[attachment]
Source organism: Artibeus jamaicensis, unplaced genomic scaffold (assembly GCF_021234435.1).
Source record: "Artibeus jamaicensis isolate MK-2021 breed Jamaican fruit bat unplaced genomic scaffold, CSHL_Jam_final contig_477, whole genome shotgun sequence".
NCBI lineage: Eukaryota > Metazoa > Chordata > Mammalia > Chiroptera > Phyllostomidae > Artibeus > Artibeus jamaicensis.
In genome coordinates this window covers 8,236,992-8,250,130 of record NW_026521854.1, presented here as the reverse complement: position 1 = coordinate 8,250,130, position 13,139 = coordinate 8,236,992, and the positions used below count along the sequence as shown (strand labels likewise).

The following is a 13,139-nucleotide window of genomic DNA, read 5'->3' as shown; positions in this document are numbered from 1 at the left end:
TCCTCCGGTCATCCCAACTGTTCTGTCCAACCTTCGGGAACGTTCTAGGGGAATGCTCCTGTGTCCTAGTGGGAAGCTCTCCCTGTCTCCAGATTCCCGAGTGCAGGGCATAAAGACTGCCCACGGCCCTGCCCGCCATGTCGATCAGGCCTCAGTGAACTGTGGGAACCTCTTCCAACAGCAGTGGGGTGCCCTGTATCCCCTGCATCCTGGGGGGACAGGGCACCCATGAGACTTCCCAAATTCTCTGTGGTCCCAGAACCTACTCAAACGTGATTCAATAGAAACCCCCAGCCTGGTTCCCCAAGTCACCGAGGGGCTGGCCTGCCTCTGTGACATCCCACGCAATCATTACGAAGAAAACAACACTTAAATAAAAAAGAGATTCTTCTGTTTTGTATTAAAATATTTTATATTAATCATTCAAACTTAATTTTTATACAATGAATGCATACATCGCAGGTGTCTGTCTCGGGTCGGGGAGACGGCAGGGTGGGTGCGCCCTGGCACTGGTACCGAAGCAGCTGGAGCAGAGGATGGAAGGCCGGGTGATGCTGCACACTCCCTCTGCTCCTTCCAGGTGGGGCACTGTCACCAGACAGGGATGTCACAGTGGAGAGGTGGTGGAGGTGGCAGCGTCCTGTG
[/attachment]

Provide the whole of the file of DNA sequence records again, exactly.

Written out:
Source organism: Artibeus jamaicensis, unplaced genomic scaffold (assembly GCF_021234435.1).
Source record: "Artibeus jamaicensis isolate MK-2021 breed Jamaican fruit bat unplaced genomic scaffold, CSHL_Jam_final contig_477, whole genome shotgun sequence".
NCBI lineage: Eukaryota > Metazoa > Chordata > Mammalia > Chiroptera > Phyllostomidae > Artibeus > Artibeus jamaicensis.
In genome coordinates this window covers 8,236,992-8,250,130 of record NW_026521854.1, presented here as the reverse complement: position 1 = coordinate 8,250,130, position 13,139 = coordinate 8,236,992, and the positions used below count along the sequence as shown (strand labels likewise).

The following is a 13,139-nucleotide window of genomic DNA, read 5'->3' as shown; positions in this document are numbered from 1 at the left end:
TCCTCCGGTCATCCCAACTGTTCTGTCCAACCTTCGGGAACGTTCTAGGGGAATGCTCCTGTGTCCTAGTGGGAAGCTCTCCCTGTCTCCAGATTCCCGAGTGCAGGGCATAAAGACTGCCCACGGCCCTGCCCGCCATGTCGATCAGGCCTCAGTGAACTGTGGGAACCTCTTCCAACAGCAGTGGGGTGCCCTGTATCCCCTGCATCCTGGGGGGACAGGGCACCCATGAGACTTCCCAAATTCTCTGTGGTCCCAGAACCTACTCAAACGTGATTCAATAGAAACCCCCAGCCTGGTTCCCCAAGTCACCGAGGGGCTGGCCTGCCTCTGTGACATCCCACGCAATCATTACGAAGAAAACAACACTTAAATAAAAAAGAGATTCTTCTGTTTTGTATTAAAATATTTTATATTAATCATTCAAACTTAATTTTTATACAATGAATGCATACATCGCAGGTGTCTGTCTCGGGTCGGGGAGACGGCAGGGTGGGTGCGCCCTGGCACTGGTACCGAAGCAGCTGGAGCAGAGGATGGAAGGCCGGGTGATGCTGCACACTCCCTCTGCTCCTTCCAGGTGGGGCACTGTCACCAGACAGGGATGTCACAGTGGAGAGGTGGTGGAGGTGGCAGCGTCCTGTG